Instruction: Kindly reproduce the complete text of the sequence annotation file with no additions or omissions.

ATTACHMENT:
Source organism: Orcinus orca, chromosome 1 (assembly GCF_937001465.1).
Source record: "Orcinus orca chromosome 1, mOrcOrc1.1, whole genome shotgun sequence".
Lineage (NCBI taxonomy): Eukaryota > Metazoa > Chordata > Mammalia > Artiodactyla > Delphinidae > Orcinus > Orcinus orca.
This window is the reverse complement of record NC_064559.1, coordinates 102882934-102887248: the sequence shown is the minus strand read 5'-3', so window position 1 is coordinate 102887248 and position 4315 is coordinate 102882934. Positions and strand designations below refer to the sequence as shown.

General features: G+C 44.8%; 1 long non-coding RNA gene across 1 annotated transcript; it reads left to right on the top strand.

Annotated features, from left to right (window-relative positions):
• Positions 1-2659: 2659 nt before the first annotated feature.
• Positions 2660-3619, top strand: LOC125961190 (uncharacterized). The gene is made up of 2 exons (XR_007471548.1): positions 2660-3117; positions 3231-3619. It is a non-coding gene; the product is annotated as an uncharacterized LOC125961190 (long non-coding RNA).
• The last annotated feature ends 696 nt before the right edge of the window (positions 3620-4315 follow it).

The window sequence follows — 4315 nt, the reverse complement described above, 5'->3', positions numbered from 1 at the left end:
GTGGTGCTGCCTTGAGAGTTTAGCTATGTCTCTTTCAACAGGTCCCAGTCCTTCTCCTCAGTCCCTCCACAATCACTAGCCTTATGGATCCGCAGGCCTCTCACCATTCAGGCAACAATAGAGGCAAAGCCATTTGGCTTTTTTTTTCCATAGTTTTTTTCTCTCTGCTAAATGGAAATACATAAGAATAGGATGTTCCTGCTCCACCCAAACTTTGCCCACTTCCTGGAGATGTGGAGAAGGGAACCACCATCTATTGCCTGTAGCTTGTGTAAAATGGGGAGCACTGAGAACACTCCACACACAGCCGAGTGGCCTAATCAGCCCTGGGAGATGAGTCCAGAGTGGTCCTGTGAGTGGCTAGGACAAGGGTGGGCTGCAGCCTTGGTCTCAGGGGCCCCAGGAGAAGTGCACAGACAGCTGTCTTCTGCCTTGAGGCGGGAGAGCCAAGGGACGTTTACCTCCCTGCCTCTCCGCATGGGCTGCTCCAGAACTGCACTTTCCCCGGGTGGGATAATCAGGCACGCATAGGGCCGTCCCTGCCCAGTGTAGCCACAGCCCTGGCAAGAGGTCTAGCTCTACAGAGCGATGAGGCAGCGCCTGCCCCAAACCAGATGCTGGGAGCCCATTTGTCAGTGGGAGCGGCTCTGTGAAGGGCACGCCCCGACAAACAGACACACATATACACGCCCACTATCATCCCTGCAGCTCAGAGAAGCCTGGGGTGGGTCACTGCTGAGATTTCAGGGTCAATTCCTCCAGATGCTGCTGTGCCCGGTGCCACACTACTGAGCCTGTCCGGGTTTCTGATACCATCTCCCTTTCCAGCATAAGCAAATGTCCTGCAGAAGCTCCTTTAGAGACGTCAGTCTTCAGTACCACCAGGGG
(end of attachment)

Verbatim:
Source organism: Orcinus orca, chromosome 1 (assembly GCF_937001465.1).
Source record: "Orcinus orca chromosome 1, mOrcOrc1.1, whole genome shotgun sequence".
Lineage (NCBI taxonomy): Eukaryota > Metazoa > Chordata > Mammalia > Artiodactyla > Delphinidae > Orcinus > Orcinus orca.
This window is the reverse complement of record NC_064559.1, coordinates 102882934-102887248: the sequence shown is the minus strand read 5'-3', so window position 1 is coordinate 102887248 and position 4315 is coordinate 102882934. Positions and strand designations below refer to the sequence as shown.

General features: G+C 44.8%; 1 long non-coding RNA gene across 1 annotated transcript; it reads left to right on the top strand.

Annotated features, from left to right (window-relative positions):
• Positions 1-2659: 2659 nt before the first annotated feature.
• Positions 2660-3619, top strand: LOC125961190 (uncharacterized). The gene is made up of 2 exons (XR_007471548.1): positions 2660-3117; positions 3231-3619. It is a non-coding gene; the product is annotated as an uncharacterized LOC125961190 (long non-coding RNA).
• The last annotated feature ends 696 nt before the right edge of the window (positions 3620-4315 follow it).

The window sequence follows — 4315 nt, the reverse complement described above, 5'->3', positions numbered from 1 at the left end:
GTGGTGCTGCCTTGAGAGTTTAGCTATGTCTCTTTCAACAGGTCCCAGTCCTTCTCCTCAGTCCCTCCACAATCACTAGCCTTATGGATCCGCAGGCCTCTCACCATTCAGGCAACAATAGAGGCAAAGCCATTTGGCTTTTTTTTTCCATAGTTTTTTTCTCTCTGCTAAATGGAAATACATAAGAATAGGATGTTCCTGCTCCACCCAAACTTTGCCCACTTCCTGGAGATGTGGAGAAGGGAACCACCATCTATTGCCTGTAGCTTGTGTAAAATGGGGAGCACTGAGAACACTCCACACACAGCCGAGTGGCCTAATCAGCCCTGGGAGATGAGTCCAGAGTGGTCCTGTGAGTGGCTAGGACAAGGGTGGGCTGCAGCCTTGGTCTCAGGGGCCCCAGGAGAAGTGCACAGACAGCTGTCTTCTGCCTTGAGGCGGGAGAGCCAAGGGACGTTTACCTCCCTGCCTCTCCGCATGGGCTGCTCCAGAACTGCACTTTCCCCGGGTGGGATAATCAGGCACGCATAGGGCCGTCCCTGCCCAGTGTAGCCACAGCCCTGGCAAGAGGTCTAGCTCTACAGAGCGATGAGGCAGCGCCTGCCCCAAACCAGATGCTGGGAGCCCATTTGTCAGTGGGAGCGGCTCTGTGAAGGGCACGCCCCGACAAACAGACACACATATACACGCCCACTATCATCCCTGCAGCTCAGAGAAGCCTGGGGTGGGTCACTGCTGAGATTTCAGGGTCAATTCCTCCAGATGCTGCTGTGCCCGGTGCCACACTACTGAGCCTGTCCGGGTTTCTGATACCATCTCCCTTTCCAGCATAAGCAAATGTCCTGCAGAAGCTCCTTTAGAGACGTCAGTCTTCAGTACCACCAGGGG